This blog supports my graduate-level Introduction to R seminar at North Dakota State University. Fork or bookmark the GitHub project, IntroRangeR, to keep up-to-date with course materials. If you’re officially enrolled, homework assignments are submitted on Blackboard.

The syllabus lives on GoogleDrive.

Course objectives

After working through this material, one should have a better-than-beginner proficiency in \({\bf\textsf{R}}\) for the purposes of data management, analysis, and presentation.

One won’t learn to do everything one needs for a thesis or report, but one will have the foundation in \({\bf\textsf{R}}\) programming and operation so as to effectively seek help for the specific tasks one needs.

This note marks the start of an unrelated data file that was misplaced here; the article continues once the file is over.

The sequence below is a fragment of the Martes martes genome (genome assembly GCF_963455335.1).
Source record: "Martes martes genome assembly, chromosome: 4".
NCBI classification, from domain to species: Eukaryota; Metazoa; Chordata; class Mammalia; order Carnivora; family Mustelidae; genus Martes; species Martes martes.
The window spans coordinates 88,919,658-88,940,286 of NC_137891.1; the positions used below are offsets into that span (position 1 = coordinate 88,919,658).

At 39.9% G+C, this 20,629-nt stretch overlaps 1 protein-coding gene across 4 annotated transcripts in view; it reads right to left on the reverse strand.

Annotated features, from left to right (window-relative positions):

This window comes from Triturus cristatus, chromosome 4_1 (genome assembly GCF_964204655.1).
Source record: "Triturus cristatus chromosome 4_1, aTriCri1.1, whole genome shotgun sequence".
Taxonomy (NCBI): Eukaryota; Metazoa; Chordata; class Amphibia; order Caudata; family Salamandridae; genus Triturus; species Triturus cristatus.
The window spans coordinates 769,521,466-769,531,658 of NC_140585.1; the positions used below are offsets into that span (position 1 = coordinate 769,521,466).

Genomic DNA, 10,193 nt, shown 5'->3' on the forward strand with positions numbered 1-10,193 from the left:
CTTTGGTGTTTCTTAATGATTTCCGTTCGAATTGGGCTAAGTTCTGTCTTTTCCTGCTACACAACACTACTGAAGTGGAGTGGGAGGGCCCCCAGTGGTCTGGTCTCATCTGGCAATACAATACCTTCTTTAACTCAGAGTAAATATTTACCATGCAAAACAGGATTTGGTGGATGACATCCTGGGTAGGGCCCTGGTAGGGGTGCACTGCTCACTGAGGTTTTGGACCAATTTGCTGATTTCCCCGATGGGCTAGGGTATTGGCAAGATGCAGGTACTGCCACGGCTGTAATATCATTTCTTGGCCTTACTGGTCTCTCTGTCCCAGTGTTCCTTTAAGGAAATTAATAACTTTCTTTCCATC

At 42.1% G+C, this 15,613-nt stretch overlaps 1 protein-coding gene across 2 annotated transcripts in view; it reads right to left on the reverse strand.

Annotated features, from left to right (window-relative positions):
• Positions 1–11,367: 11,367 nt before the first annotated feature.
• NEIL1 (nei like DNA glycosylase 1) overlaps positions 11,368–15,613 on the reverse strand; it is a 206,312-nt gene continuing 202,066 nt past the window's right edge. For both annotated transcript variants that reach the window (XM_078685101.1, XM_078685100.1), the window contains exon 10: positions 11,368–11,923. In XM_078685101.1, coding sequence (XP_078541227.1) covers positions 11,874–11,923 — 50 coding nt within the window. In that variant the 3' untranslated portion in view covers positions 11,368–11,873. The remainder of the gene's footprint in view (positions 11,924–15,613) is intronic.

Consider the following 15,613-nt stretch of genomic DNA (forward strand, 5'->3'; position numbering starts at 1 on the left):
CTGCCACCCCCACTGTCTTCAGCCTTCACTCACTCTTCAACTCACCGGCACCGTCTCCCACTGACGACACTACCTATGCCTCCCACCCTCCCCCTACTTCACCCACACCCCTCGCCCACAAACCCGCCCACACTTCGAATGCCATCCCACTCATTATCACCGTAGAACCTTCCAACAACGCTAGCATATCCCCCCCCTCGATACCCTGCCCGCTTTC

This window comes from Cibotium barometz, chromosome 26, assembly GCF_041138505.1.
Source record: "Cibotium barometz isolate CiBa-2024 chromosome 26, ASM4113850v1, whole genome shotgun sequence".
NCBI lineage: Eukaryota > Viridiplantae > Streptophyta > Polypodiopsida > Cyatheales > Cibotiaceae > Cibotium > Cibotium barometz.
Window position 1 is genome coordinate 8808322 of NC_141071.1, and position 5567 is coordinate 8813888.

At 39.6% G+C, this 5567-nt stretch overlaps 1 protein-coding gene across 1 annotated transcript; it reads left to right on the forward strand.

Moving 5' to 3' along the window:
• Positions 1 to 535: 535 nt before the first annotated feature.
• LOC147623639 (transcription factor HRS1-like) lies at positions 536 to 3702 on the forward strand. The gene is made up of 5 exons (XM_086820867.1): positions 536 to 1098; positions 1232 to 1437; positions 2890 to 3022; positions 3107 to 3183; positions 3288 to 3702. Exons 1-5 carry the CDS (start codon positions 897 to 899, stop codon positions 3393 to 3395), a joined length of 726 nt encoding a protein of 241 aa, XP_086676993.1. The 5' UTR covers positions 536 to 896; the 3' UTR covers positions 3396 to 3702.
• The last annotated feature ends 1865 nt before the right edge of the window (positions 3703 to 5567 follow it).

The course focuses on using the tidyverse for data manipulation, with the primary intent of helping users get their data out of spreadsheet programs and doing as much of their data management as possible in the \({\bf\textsf{R}}\) environment.

Required software

These materials assume one has \({\bf\textsf{R}}\) and RStudio installed on their computer. Both are freely available.

Download R

Download RStudio

Introductory video

This video on YouTube helps explain the motivations and origins of the course.

What do I know about \({\bf\textsf{R}}\)??

Good question. I’m definitely not a statistician or computer programmer. I am, however, an avid \({\bf\textsf{R}}\) user. I first used \({\bf\textsf{R}}\) for analysis in 2007, and have been scrolling through stack overflow since. All of my analyses and graphs since my PhD dissertation (2011) have been produced in \({\bf\textsf{R}}\). I was slow to adopt ggplot2 and R studio–teaching, actually, prompted the shift to both–but since have fully embraced the streamlined approach to reproducible script and ease-of-sharing provided by R markdown.

Some highlights of my \({\bf\textsf{R}}\) work include: